Janet, accompanied by Olive and Ruth, was pacing slowly backward and forward under some shady trees. Her satellites were devoted to her, and Janet's slender figure was very erect, and her manner somewhat dictatorial. Dorothy Collingwood was not to be seen, she had evidently gone to join Evelyn upstairs. The girls of the middle school were preparing to exert themselves over more than one tennis match. The smaller children were going down to the shore."As to disliking Miss O'Hara, it's more a case of despising; she's beneath my dislike."
"It wasn't father, it was Aunt Kathleen. She chose my outfit in Paris. Oh, I do think it's lovely. I do feel that it's hard to be crushed on every point."
The period at which this story begins was the middle of the summer term. There were no half-term holidays at the Court, but somehow the influence of holiday time had already got into the air. The young girls had tired themselves out with play, and the older ones lay about in hammocks, or strolled in twos or[Pg 2] threes up and down the wide gravel walk which separated the house from the gardens.
All this time Miss Percival, the head girl of the school, was absent. She had been ill, and had gone home for a short change. She did not return until Bridget had been at the Court a fortnight.Miss Delicia hurried on, intent on some housewifely mission, and Olive entering the house went down a long stone passage which led to the sixth form schoolroom."Don't do that, Bridget," said Miss Patience; "you are disturbing me."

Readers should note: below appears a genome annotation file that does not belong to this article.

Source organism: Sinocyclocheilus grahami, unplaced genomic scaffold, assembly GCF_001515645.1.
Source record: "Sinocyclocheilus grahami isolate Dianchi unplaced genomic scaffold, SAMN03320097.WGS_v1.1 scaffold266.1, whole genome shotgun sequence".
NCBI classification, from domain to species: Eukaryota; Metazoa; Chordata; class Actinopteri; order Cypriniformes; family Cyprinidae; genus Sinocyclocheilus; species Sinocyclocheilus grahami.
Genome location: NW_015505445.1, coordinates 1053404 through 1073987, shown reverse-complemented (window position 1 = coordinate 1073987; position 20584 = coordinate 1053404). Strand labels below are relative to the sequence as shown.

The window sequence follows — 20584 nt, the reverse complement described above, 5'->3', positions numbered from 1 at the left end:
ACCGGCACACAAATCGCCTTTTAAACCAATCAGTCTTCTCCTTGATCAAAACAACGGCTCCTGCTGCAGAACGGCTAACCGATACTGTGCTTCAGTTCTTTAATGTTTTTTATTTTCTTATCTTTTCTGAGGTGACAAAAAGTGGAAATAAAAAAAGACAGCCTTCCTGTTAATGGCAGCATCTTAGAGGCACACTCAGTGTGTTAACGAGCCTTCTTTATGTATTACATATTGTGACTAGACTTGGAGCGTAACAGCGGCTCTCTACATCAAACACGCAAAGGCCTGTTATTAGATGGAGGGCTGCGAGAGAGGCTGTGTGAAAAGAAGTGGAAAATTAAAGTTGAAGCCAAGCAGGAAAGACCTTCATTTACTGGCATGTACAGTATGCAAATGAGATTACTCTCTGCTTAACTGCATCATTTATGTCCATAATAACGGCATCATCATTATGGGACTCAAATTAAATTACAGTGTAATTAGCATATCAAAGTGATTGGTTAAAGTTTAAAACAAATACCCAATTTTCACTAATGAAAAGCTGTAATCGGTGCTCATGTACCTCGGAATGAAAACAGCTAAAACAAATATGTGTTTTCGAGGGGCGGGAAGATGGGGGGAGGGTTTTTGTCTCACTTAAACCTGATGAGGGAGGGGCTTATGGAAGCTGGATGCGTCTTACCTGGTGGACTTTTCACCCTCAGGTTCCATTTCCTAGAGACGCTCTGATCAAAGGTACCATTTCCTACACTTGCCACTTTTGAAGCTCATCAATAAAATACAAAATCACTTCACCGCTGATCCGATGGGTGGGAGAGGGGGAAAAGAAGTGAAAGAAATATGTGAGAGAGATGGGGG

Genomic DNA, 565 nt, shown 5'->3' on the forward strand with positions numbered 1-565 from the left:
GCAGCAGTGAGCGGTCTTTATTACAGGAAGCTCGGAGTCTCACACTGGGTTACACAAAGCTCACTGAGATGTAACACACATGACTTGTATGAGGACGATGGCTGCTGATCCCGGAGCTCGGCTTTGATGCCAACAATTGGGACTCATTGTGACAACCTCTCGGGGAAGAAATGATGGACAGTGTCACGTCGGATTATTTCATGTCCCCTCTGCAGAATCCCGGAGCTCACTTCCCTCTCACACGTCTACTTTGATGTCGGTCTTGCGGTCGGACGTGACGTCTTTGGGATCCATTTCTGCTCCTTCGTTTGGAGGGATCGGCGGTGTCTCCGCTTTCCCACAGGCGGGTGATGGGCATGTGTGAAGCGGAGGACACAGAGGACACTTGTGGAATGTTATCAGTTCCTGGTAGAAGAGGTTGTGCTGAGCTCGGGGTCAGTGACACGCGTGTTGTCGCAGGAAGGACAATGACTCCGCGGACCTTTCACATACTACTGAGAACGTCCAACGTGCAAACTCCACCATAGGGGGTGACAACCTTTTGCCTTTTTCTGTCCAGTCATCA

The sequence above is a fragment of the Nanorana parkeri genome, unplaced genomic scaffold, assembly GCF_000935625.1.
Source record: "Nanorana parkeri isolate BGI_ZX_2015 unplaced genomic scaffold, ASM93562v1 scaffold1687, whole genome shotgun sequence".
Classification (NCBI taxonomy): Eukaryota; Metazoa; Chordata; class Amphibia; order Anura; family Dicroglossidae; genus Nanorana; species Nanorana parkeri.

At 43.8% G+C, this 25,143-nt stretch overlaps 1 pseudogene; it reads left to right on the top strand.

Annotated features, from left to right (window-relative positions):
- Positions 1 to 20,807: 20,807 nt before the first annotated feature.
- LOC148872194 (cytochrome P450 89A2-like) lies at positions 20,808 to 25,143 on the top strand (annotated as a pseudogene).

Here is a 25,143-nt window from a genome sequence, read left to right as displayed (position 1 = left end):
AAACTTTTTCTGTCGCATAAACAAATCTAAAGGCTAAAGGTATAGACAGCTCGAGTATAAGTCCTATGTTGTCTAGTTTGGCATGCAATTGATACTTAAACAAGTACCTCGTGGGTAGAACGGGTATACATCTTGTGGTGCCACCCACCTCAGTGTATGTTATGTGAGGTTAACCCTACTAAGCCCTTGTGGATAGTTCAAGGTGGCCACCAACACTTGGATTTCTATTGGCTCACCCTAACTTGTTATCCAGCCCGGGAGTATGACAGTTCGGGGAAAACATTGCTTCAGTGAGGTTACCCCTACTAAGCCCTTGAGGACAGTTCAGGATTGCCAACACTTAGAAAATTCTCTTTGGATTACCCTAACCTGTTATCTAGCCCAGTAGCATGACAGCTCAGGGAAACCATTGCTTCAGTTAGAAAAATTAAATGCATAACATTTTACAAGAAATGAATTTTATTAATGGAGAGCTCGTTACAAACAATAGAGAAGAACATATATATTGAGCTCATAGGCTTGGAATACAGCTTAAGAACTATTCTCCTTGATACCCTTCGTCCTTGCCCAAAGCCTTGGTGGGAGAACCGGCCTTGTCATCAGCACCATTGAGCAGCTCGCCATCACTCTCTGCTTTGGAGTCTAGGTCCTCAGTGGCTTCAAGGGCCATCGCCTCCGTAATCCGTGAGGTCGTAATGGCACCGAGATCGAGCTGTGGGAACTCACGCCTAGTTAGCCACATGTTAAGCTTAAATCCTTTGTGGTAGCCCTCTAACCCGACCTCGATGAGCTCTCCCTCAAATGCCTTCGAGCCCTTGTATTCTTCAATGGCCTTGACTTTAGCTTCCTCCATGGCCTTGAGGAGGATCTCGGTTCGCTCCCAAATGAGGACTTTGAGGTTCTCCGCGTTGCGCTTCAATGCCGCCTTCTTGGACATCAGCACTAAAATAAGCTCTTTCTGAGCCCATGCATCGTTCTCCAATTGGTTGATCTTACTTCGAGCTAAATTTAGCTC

"Oh! hurrah, hurrah, hurrah! What will my dear dad say when I tell him that? Biddy O'Hara seventeen! Don't I wish I were! Oh, the lovely balls I'd be going to if those were my years! Now, another guess. It's your turn now—you, little brown one there—I haven't caught your name, darling. Is it Anne or Mary? Most girls are called either Anne or Mary."
For the first time there was a faint hesitation in her manner.
"Why, Dorothy Collingwood; she has gone over to the ranks of the enemy."